Using perspective to deal with the shitty things that have happened to you only works so long, kind of like one of those cheap little band aids that’ll eventually get wet and hang off of you like a squished, tan slug. Eventually, after perhaps years of denial, you’ll come face-to-face with the realization that goddammit I want closure and I don’t care about half the tragic stories on the other side of the globe that are supposed to make me feel better. I just want to feel better. Something really shitty happened to me, and it’s not diminished nor increased compared to other suffering in the world, it’s just different.

I just hope this woman is okay. Beyond the rhetoric and rants above, let her know that we live in this evolving painting of emotions. Depression doesn’t go away, but it does lose its potency like really old pain medication. Have hope that you were happy at one point, or else you wouldn’t be able to realize you’re depressed. Be okay out there lady.

You’re not alone.


14 thoughts on “You’re Not Alone

  1. After I ended my previous comment on the post about Millie’s passing, this title caught my eye so I clicked on it. I too suffer from depression although nothing like what you or the young woman you speak of have gone through. Mostly, I think because my husband of 45 years has been my rock through my bouts of depression. I’m certain growing up without a father who died when I was one, in the care of a widowed mom raising 9 of us and all the struggles that entailed…are the root of my depression. My daughter also suffered depression before she got help through therapy and prescribed medication. Thankfully, she has met a young man, now her fiancé, who has all the earmarks of a rock just like my husband.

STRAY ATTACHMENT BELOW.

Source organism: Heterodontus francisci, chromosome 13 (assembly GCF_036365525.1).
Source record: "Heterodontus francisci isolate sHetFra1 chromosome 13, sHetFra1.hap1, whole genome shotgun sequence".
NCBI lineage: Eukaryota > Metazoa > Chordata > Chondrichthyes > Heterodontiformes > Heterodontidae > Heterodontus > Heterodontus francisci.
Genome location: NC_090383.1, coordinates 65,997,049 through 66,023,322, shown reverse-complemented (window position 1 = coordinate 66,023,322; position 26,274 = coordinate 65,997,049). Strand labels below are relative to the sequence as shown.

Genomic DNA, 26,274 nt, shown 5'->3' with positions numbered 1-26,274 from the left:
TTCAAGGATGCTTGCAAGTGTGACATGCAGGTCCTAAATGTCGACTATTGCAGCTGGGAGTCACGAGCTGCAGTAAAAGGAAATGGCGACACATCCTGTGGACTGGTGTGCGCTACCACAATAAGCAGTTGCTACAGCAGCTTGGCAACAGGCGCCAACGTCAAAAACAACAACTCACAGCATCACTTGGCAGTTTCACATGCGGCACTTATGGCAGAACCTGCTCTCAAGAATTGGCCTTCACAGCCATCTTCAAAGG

Like you I have found blogging very therapeutic. It’s not the be all and end all to depression, but it has made a big difference. BTW…my name is also…Millie. hugs…


    1. Thank you again Millie, I do appreciate the kind words. I’m glad your daughter has gotten helped and made it a manageable condition. It takes a tremendous amount of bravery to admit depression, and to get help. I would say your upbringing would have contributed for certain, but how amazing you made it through all that adversity. Again, thank you for being awesome and commenting.


  2. Your words and empathy were so heart felt.We all carry our demons, some hide them deep down, others chose to wear a mask to avoid shame, and some like us spill our lives across the page, in hopes of our words connecting with someone who has traveled the same road. It never goes away, but I find comfort that the road is not empty and I will never walk alone. Amazing piece~


    1. Thank you so much for the compliments. It really is about providing hope to others and connecting with them. So many times I feel like the world is trying to isolate us and our problems. However, so many of us are just looking for a familiar voice to say it’s okay. Thank you so much for reading my work.

      Liked by 1 person

  3. I too am a long time sufferer of severe depression and have had it “controlled” for years now (mostly). Thanks for your honesty and for being concerned about the woman who said she was suffering from it.